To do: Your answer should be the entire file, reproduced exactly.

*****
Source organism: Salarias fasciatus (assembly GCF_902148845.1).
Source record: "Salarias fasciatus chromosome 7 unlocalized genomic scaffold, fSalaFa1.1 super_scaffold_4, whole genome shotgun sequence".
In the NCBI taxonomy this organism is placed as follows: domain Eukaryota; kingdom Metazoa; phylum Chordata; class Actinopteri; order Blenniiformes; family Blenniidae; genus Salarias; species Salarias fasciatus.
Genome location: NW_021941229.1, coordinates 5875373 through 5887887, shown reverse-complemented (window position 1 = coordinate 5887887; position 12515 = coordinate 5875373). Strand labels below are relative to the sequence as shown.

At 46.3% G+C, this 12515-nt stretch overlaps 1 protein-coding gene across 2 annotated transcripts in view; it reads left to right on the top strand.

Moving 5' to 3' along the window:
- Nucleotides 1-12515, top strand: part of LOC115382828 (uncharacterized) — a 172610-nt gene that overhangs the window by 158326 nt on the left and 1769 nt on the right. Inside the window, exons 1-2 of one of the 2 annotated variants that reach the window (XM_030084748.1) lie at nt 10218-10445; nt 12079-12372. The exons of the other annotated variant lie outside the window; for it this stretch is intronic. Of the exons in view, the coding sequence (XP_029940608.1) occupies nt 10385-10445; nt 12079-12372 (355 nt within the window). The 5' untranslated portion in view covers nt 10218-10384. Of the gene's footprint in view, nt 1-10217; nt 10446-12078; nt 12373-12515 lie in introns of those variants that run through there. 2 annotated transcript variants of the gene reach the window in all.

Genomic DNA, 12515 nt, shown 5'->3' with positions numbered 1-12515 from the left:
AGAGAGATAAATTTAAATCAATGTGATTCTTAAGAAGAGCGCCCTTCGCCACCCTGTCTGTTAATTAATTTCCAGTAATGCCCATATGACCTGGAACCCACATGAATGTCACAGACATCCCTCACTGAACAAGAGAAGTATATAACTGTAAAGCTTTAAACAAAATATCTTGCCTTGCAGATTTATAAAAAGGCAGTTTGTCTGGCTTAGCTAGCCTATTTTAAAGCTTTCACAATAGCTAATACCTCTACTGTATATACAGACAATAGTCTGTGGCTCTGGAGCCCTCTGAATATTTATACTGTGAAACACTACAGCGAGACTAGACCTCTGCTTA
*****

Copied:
Source organism: Salarias fasciatus (assembly GCF_902148845.1).
Source record: "Salarias fasciatus chromosome 7 unlocalized genomic scaffold, fSalaFa1.1 super_scaffold_4, whole genome shotgun sequence".
In the NCBI taxonomy this organism is placed as follows: domain Eukaryota; kingdom Metazoa; phylum Chordata; class Actinopteri; order Blenniiformes; family Blenniidae; genus Salarias; species Salarias fasciatus.
Genome location: NW_021941229.1, coordinates 5875373 through 5887887, shown reverse-complemented (window position 1 = coordinate 5887887; position 12515 = coordinate 5875373). Strand labels below are relative to the sequence as shown.

At 46.3% G+C, this 12515-nt stretch overlaps 1 protein-coding gene across 2 annotated transcripts in view; it reads left to right on the top strand.

Moving 5' to 3' along the window:
- Nucleotides 1-12515, top strand: part of LOC115382828 (uncharacterized) — a 172610-nt gene that overhangs the window by 158326 nt on the left and 1769 nt on the right. Inside the window, exons 1-2 of one of the 2 annotated variants that reach the window (XM_030084748.1) lie at nt 10218-10445; nt 12079-12372. The exons of the other annotated variant lie outside the window; for it this stretch is intronic. Of the exons in view, the coding sequence (XP_029940608.1) occupies nt 10385-10445; nt 12079-12372 (355 nt within the window). The 5' untranslated portion in view covers nt 10218-10384. Of the gene's footprint in view, nt 1-10217; nt 10446-12078; nt 12373-12515 lie in introns of those variants that run through there. 2 annotated transcript variants of the gene reach the window in all.

Genomic DNA, 12515 nt, shown 5'->3' with positions numbered 1-12515 from the left:
AGAGAGATAAATTTAAATCAATGTGATTCTTAAGAAGAGCGCCCTTCGCCACCCTGTCTGTTAATTAATTTCCAGTAATGCCCATATGACCTGGAACCCACATGAATGTCACAGACATCCCTCACTGAACAAGAGAAGTATATAACTGTAAAGCTTTAAACAAAATATCTTGCCTTGCAGATTTATAAAAAGGCAGTTTGTCTGGCTTAGCTAGCCTATTTTAAAGCTTTCACAATAGCTAATACCTCTACTGTATATACAGACAATAGTCTGTGGCTCTGGAGCCCTCTGAATATTTATACTGTGAAACACTACAGCGAGACTAGACCTCTGCTTA